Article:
In 1982, Sister Helen Prejean became the spiritual advisor to Patrick Sonnier, the convicted killer of two teenagers who was sentenced to die in the electric chair of Louisiana's Angola State Prison. In the months before Sonnier's death, the Roman Catholic nun came to know a man who was as terrified as he had once been terrifying. At the same time, she came to know the families of the victims and the men whose job it was to execute him--men who often harbored doubts about the rightness of what they were doing.
Out of that dreadful intimacy comes a profoundly moving spiritual journey through our system of capital punishment. Confronting both the plight of the condemned and the rage of the bereaved, the needs of a crime-ridden society and the Christian imperative of love, Dead Man Walking is an unprecedented look at the human consequences of the death penalty, a book that is both enlightening and devastating.
From the Trade Paperback edition.
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|Title of eBook: Dead Man Walking|
|Release Date: 02-02-2011|
|Allowed Countries (hover)|
|Publisher: Knopf Doubleday Publishing Group|
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Dead Man Walking
Chapter OneWhen Chava Colon from the Prison Coalition asks me one January day in 1982 to become a pen pal to a death-row inmate, I say, Sure. The invitation seems to fit with my work in St. Thomas, a New Orleans housing project of poor black residents. Not death row exactly, but close. Death is rampant here-from guns, disease, addiction. Medical care scarcely exists.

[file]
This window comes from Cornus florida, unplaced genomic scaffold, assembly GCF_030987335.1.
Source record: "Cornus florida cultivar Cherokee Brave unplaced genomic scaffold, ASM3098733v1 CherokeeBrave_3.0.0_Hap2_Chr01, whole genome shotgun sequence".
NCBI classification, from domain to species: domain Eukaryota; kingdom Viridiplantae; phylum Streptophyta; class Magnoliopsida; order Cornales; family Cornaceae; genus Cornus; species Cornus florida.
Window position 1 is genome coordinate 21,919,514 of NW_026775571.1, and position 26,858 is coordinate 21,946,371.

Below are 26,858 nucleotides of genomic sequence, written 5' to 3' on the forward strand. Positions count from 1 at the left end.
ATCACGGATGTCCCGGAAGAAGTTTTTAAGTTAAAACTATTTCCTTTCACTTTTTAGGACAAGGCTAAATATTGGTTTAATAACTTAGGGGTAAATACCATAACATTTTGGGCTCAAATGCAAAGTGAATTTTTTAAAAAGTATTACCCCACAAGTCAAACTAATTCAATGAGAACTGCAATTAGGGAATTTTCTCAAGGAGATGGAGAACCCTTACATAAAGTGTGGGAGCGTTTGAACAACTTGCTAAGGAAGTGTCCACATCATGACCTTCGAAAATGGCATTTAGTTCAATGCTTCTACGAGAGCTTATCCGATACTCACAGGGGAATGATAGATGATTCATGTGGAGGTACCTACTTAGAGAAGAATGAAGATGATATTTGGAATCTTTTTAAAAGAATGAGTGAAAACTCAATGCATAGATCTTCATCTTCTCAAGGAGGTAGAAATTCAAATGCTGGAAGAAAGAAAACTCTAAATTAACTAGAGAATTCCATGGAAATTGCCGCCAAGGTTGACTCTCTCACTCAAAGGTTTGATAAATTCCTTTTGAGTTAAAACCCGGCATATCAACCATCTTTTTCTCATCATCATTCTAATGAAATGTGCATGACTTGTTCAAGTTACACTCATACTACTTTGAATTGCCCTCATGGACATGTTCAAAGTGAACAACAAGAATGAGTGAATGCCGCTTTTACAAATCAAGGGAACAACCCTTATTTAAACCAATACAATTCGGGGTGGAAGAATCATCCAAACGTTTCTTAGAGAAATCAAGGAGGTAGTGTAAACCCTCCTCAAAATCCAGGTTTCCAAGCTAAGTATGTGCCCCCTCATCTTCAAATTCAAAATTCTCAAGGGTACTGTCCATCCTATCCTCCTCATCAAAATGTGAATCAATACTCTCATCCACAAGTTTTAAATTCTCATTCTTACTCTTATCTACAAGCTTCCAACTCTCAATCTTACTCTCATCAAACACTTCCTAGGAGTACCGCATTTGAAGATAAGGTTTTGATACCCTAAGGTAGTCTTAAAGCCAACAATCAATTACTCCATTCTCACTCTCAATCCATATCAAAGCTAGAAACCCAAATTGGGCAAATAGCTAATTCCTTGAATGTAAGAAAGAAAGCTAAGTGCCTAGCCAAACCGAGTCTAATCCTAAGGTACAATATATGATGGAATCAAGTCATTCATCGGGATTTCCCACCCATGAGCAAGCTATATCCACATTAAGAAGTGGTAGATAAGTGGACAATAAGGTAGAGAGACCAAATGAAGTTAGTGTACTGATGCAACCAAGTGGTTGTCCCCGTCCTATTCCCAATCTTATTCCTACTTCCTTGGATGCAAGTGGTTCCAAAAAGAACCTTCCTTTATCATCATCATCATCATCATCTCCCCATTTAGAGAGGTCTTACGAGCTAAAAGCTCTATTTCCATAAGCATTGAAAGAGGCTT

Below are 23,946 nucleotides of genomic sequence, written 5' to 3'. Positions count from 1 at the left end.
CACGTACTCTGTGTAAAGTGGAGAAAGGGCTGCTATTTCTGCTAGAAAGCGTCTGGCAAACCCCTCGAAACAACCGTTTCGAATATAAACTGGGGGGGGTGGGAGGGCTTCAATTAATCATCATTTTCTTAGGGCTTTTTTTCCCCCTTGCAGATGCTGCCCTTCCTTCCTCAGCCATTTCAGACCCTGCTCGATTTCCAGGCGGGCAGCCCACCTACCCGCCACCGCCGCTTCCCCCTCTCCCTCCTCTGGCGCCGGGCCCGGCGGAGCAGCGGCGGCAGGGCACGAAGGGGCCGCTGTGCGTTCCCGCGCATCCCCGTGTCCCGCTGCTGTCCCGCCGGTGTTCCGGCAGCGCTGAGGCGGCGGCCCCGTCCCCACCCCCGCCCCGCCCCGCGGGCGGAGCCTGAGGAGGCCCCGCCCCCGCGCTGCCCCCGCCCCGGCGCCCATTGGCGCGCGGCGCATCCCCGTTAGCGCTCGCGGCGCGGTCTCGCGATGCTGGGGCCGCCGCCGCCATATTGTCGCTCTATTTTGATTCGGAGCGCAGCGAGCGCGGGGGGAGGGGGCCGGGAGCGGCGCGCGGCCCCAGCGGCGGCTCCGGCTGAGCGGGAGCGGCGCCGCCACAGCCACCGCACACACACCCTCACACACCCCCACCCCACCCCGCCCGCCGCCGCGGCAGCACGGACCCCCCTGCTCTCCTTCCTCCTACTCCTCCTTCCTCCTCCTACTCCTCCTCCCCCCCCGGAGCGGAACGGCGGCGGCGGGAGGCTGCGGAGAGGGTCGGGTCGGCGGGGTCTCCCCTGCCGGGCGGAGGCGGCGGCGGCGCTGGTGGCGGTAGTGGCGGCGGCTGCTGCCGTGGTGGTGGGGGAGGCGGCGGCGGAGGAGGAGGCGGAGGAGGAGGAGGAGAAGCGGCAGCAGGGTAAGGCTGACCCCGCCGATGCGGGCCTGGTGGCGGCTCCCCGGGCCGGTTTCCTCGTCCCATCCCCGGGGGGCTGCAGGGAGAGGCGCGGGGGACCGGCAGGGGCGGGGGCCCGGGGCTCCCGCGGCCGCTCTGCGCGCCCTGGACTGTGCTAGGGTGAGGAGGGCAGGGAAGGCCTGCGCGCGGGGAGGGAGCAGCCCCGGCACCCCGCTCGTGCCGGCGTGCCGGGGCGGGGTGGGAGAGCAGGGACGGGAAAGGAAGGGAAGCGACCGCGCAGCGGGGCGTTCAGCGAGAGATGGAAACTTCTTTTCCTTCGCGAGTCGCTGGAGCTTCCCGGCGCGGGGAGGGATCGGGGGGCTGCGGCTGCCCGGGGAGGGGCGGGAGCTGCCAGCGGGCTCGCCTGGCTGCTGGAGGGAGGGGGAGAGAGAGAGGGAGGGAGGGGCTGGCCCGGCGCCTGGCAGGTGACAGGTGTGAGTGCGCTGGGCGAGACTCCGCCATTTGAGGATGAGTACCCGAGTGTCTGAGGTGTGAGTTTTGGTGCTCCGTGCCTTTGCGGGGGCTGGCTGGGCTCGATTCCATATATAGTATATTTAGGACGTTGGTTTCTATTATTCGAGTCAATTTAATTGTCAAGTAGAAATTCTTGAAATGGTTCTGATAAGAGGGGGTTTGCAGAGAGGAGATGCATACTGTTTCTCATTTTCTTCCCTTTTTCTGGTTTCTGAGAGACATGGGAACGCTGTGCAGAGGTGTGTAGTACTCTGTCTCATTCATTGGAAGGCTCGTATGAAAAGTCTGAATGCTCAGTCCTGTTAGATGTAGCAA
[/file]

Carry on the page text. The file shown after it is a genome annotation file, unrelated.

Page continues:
I've come to St. Thomas to serve the poor, and I assume that someone occupying a cell on Louisiana's death row fits that category. I had learned that back in 1977 at a lecture by John Vodicka, one of the founders of the Louisiana Coalition on Jails and Prisons where Chava now works. I had also learned that the death penalty in the United States has always been most rigorously applied in Southern states-mostly toward those who kill whites. The Prison Coalition office is near Hope House, where I teach high-school dropouts, and Chava and I run into each other fairly often.
After he has written the name of the death-row inmate he says, "Maybe I ought to give you someone else. This guy is a loner and doesn't write. Maybe you want someone who will answer your letters."
But he's already written the name and I say, "Don't change it. Give me his name." I don't know yet that the name on this tiny slip of white paper will be my passport into an eerie land that so far I've only read about in books.
I look at the name and address that Chava gave me: Elmo Patrick Sonnier, number 95281, Death Row, Louisiana State Penitentiary, Angola.
Almost all the killings here in St. Thomas seem to erupt from the explosive mixture of dead-end futures, drugs, and guns. But when Chava describes...